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Crow Wing County Board approves community services retructuring plan

A plan to restructure Crow Wing County Community Services was approved on a 4-1 vote Tuesday.

Earlier this month, Mark Liedl, interim community services director, presented the county board with 46 recommendations for the department, which includes social services and public health.

Liedl’s recommendations included restructuring to reduce the number of top-level supervisors to three. There are 11 supervisors in the department.

Commissioner Paul Thiede asked Liedl if specific language on various recommendations was limiting, such as using programs developed by other counties such as Blue Earth.

Liedl said he tried to make recommendations broad enough to allow for flexibility.

Liedl said the Blue Earth County model is one others are following as a leader in family preservation. That isn’t to say Crow Wing County hasn’t been doing things as well such as the family collaborative, Liedl said, adding the effort was in looking at doing it better and using models for staff to follow. Thiede asked about a recommendation to bolster collaboration efforts with community groups such as Circle of Parents. Liedl said it’s tricky to write such a report and not offend someone but he was in contact with that particular group. It didn’t mean, Liedl said, that the county shouldn’t work with Bridges of Hope or Lutheran Social Services.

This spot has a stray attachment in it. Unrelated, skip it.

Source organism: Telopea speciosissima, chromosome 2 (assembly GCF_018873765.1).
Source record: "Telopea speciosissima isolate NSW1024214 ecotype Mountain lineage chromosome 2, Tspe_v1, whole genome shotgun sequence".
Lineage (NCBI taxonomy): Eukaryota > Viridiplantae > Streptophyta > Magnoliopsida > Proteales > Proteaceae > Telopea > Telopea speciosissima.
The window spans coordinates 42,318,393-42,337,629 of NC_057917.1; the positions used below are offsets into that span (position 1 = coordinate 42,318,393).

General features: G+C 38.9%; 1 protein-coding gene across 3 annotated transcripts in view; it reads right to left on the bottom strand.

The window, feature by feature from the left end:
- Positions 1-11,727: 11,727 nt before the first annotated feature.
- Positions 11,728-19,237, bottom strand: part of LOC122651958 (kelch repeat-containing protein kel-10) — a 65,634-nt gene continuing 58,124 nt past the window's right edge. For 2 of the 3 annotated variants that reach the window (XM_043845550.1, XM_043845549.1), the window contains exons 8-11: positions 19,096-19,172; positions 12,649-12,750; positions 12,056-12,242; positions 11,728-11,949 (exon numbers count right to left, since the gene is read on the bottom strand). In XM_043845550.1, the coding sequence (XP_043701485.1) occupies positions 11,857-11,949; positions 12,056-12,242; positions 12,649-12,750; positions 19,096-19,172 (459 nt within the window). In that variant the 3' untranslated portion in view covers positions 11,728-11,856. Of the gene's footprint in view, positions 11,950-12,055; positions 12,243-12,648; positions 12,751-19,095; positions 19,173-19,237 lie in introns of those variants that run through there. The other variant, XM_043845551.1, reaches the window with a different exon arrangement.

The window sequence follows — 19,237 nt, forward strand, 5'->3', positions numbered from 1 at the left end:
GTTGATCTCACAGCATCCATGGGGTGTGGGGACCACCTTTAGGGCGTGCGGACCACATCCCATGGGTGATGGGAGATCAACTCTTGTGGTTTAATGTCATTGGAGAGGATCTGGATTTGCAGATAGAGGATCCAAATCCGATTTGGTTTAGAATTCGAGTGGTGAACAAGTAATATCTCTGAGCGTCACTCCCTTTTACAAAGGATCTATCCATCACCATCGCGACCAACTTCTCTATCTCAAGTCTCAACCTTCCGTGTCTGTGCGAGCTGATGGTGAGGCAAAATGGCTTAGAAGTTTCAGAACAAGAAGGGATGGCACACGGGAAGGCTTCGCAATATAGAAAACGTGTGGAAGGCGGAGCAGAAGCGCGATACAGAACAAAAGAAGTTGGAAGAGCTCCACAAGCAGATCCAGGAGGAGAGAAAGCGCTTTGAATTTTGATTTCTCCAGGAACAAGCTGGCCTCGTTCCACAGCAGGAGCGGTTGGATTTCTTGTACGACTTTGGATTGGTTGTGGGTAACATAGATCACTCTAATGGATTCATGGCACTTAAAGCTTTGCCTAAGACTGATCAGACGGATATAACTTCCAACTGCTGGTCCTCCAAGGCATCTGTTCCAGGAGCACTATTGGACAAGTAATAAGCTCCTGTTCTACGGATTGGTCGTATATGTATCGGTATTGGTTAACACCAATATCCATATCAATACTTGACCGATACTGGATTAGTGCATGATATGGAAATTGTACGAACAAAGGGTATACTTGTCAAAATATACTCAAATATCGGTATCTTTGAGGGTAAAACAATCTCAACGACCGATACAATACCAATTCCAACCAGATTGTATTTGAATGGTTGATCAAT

Leadership, Liedl said, is what’s important and the county can be far more effective as a community leader. In terms of collaboratives in the community, Thiede asked if it is productive if it comes down to a turf war.

“I think we get beyond the turf battles if we lead correctly,” Liedl said.

Commissioners also asked about a recommendation to integrate community corrections within community services. The county is part of a joint powers group with neighboring counties in Central Minnesota Community Corrections. Thiede said he wanted to be clear in his mind the recommendations weren’t imposing other models on the goal of improving collaboration with community corrections. Liedl said he was thinking of co-location of offices in a relocation and he didn’t mean to say corrections would be supervised by community services.